During pregnancy and lactation, mothers require significant amounts of calcium to pass on to the developing fetus and suckling neonate, respectively. Given the dependence of adult calcium concentrations and bone metabolism on vitamin D, one might anticipate that vitamin D sufficiency would be even more critical during pregnancy and lactation. However, maternal adaptations during pregnancy and lactation and fetal adaptations provide the necessary calcium relatively independently of vitamin D status.
Breast milk is recognized as the ideal source of nutrition for infants. What can I do to make sure that my breastfed baby gets the appropriate amount of vitamin D? These will determine how much vitamin D will be contained in her breast milk.
Everyone seems to agree that vitamin D is important throughout life. This is certainly as true in the first year of life as it is later on. For it is during the first year that, in addition to its role in calcium metabolism, this critical nutrient reduces both the risk of current infections and the late-life development of such autoimmune diseases as multiple sclerosis and type 1 diabetes.
From the moment a mother discovers that she is pregnant, she does her best to eat a healthy diet to ensure that she is giving her baby enough good nutrition. After the baby is born, mothers are encouraged to breastfeed because it is considered the best nutrition she can offer her child. Several studies have measured the amount of vitamin D in breastmilk and they have all shown consistently low levels of vitamin D, even when the mom is taking a supplement that meets the recommended daily dose.
Reuters Health - - Infants may get enough vitamin D from breast milk if their mothers take high-dose vitamin D supplements, a U. As an alternative to giving infants daily vitamin D drops, researchers gave mothers different doses of the supplement ranging from to 6, IU daily. When women took the highest dose, their breastfed babies received vitamin D levels in breast milk that were similar to the amount provided by the infant drops.
Vitamin D is needed to support healthy bone development and to prevent rickets, a condition that causes weak or deformed bones. Vitamin D deficiency rickets among breastfed infants is rare, but it can occur if an infant does not receive additional vitamin D from foods, a vitamin D supplement, or adequate exposure to sunlight. Breast milk alone does not provide infants with an adequate amount of vitamin D, even if mothers are taking vitamins containing vitamin D.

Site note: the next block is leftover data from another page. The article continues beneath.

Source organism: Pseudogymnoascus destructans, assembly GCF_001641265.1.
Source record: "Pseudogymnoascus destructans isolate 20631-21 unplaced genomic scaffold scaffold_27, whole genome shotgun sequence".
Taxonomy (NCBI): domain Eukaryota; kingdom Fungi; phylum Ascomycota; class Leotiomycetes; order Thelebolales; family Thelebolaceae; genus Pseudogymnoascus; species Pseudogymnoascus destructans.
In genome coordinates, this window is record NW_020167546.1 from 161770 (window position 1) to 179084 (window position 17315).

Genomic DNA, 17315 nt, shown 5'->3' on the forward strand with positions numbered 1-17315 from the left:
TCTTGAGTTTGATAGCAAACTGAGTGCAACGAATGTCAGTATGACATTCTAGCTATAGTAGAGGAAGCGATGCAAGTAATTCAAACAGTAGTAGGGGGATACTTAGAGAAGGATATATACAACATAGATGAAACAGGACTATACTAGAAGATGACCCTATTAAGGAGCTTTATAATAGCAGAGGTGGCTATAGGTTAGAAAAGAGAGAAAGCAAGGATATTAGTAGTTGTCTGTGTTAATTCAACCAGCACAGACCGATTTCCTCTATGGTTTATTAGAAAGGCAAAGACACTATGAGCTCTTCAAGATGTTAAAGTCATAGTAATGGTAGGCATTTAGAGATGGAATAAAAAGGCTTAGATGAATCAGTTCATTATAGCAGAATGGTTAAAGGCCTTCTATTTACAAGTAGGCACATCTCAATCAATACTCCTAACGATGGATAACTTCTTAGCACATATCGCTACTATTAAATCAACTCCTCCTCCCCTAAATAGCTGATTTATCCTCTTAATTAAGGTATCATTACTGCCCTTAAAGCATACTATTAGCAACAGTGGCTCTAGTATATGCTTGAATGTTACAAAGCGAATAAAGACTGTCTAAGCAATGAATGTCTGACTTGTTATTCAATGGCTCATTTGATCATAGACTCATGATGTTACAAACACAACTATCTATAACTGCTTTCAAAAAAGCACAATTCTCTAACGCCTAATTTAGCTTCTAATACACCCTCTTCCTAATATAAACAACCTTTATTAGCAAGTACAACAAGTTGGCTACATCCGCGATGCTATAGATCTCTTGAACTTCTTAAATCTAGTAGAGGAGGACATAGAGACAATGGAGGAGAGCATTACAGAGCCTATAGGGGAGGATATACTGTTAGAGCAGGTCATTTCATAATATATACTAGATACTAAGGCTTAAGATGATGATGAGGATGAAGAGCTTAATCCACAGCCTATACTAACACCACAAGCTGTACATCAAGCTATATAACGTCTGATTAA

Scientific data pertaining to vitamin D supplementation during lactation are scarce. This recommendation is irrelevant with respect to maintaining the nutritional vitamin D status of mothers and nursing infants, especially among darkly pigmented individuals. Our objective was to examine the effect of high-dose maternal vitamin D 2 supplementation on the nutritional vitamin D status of mothers and nursing infants.
Vitamin D helps you to develop strong and healthy bones and it does the same for your developing baby. This means that they are more likely to break, and your baby is also more likely to develop a bone condition called rickets. Breastfeeding helps you to bond with your baby, but it also provides your baby with most food and nutrients that he or she needs to grow and develop, including most vitamins and minerals. The foods you eat are important, as the nutrients from these pass from you to your baby in your breast milk.
It is a known fact that human milk is the superior infant food. Human milk is the most complete nutritionally, immunologically, and is the only food designed specifically for your baby. Inthe American Academy of Pediatrics AAP amended its recommendation regarding vitamin D supplementation of infants and children.
Reuters Health - Many breastfed infants may not get enough vitamin D because their mothers prefer not to give babies supplement drops, a study suggests. The research team surveyed breastfeeding mothers, including 44 mothers who also gave their babies formula in addition to breast milk. Altogether, just 55 percent of the women said they gave their babies vitamin D drops and only 42 percent supplemented with the recommended IU.